CDC guidelines re: vaccinated

Here are my thoughts

As I’m sure you’ve seen by now, CDC published their guidelines for vaccinated people. If you haven’t seen them yet, you can go here or here or here.

Here are my thoughts…

  1. Indoor visits between fully vaccinated people who do not wear masks or physically distance from one another are likely low risk.”

Not surprising. We know vaccines protect the vaccinated. Time to keep moving.

  1. Unvaccinated people (…) can visit with fully vaccinated people indoors, without anyone wearing masks, with a low risk of SARS-CoV-2 transmission. For example, fully vaccinated grandparents can visit indoors with their unvaccinated healthy daughter”.

So, if you’re vaccinated you can be unmasked around an unvaccinated, low-risk family member. I’m surprised (and happy) about this recommendation. I’m surprised because the CDC doesn’t like risk. They are incredibly careful (sometimes too careful). Even if someone is low risk, that doesn’t necessarily mean there is NO risk; they can still end up in the hospital from COVID19. So, to me, this is an indication of two things:

  • A) CDC is confident that vaccinated transmission is really low. We do have preliminary evidence, but nothing concrete yet. Maybe they have some secret insider information; and/or,

  • B) The CDC is confident with the science and their list of high risk diseases.

Nonetheless, this is great news. Go hug your healthy grandkids!

  1. “If any of the unvaccinated people or their household members are at increased risk of severe COVID-19, all attendees should take precautions”

You need to be careful if you’re vaccinated and visiting an unvaccinated older adult, pregnant friend, or someone with medical conditions (listed HERE). Period. We have 523,850 deaths in the United States that can “prove” COVID19 is not friendly to some. This particular guidance will also help keep hospitals above water.

  1. If unvaccinated people come from multiple households, there is a higher risk of SARS-CoV-2 transmission among them. Therefore, all people involved should take precautions

This highlights two things. First, individual risk between two unvaccinated people from two households is high. This is not surprising. Epidemiologists have been shouting this from rooftops for a year now.

Second, this hints at population risk. The vaccinated person can still transmit the virus (even if it’s at a lower rate) to all unvaccinated in a room. The vaccinated person can still do serious damage to multiple households at a time. So, in this case, everyone needs to still be careful when we start mixing households.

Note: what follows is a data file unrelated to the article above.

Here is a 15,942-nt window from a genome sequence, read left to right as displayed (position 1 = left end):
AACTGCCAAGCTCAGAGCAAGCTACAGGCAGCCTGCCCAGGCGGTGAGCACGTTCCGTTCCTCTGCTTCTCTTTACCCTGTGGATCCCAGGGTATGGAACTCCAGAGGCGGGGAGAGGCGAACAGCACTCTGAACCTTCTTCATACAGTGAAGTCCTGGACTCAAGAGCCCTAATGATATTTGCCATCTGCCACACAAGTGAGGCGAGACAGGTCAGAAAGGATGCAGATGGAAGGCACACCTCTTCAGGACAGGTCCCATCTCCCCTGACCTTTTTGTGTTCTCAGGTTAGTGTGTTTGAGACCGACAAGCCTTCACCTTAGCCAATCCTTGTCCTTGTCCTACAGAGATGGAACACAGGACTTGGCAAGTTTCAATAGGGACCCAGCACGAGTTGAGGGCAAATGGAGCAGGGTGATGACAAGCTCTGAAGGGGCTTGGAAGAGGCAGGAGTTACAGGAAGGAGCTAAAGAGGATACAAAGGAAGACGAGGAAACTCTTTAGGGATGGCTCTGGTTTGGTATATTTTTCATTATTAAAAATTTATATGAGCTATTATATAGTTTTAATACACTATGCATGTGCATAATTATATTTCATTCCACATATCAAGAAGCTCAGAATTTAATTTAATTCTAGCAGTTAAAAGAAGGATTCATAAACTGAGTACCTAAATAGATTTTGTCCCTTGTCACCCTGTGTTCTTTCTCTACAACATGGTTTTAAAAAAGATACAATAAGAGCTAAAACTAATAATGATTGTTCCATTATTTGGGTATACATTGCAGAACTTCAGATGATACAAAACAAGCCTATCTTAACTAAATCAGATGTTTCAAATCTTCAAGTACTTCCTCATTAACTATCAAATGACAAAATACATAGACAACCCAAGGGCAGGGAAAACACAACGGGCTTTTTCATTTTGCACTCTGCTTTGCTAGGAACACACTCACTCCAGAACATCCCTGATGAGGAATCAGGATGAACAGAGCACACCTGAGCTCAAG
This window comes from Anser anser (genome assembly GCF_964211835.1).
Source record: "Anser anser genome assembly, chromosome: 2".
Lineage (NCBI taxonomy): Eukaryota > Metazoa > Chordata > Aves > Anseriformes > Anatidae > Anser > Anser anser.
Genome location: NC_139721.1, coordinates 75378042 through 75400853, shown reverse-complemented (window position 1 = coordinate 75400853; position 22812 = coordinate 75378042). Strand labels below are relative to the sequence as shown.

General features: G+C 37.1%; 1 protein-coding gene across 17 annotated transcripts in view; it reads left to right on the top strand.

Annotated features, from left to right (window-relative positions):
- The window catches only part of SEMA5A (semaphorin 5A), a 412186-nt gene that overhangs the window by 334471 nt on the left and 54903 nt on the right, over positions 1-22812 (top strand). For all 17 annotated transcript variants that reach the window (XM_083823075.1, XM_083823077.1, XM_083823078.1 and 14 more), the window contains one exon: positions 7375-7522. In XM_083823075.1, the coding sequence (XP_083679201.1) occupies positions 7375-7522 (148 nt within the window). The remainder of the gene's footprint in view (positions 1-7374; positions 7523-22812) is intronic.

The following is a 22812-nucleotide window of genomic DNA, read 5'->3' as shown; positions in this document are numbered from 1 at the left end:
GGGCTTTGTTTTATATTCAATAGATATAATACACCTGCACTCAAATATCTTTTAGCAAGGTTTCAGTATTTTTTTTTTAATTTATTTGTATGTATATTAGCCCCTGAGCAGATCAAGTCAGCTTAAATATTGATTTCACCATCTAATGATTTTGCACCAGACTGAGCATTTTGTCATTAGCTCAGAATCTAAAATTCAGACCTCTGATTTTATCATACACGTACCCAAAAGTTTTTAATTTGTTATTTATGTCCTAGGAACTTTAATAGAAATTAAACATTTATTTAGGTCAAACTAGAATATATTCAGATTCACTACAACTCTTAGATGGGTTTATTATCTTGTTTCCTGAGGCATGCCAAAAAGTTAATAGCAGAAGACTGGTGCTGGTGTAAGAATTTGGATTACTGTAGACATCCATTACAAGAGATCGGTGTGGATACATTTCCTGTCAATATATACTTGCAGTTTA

1. All people, regardless of vaccination status, should avoid medium- or large-sized in-person gatherings and to follow any applicable local guidance restricting the size of gatherings.

Again, this highlights individual risk (among unvaccinated) and population risk (among vaccinated). Fine. No concerts yet. I have tickets from a postponed 2020 concert that’s rescheduled for November 2021. I’m hopeful this will still happen.

  1. “At this time, CDC is not updating our travel recommendations and requirements.” Which is: “Delay travel and stay home to protect yourself and others from COVID-19.”

This was surprising to me and made me grumpy. But after sleeping on it, I think I understand why CDC decided this. If you’re vaccinated, there is very little individual risk while traveling. The problem comes when we start talking about populations moving. The more people travel (especially from a high risk area to a low risk area), the more you threaten low risk areas. Vaccinated people put populations at risk when they travel. This also tells me that the CDC is still very much worried about variant spread.

Bottom line:

  • CDC took a safe and cautious route, as per usual. This guidance did not to take any risks (except for one small one).

  • Can grandparents hug healthy grandkids? YES. YES. YES.

  • There’s an undertone that vaccines significantly reduce transmission

  • We still do have quite a few questions that need to be answered. For example, do vaccines reduce chances or severity of long COVID19? It will be months (if not years) before we have a clear understanding of this. Proceed with caution.

Love, YLE

P.S. CDC’s guidance doesn’t change anything about my infographs; the implications of those scenarios are still accurate.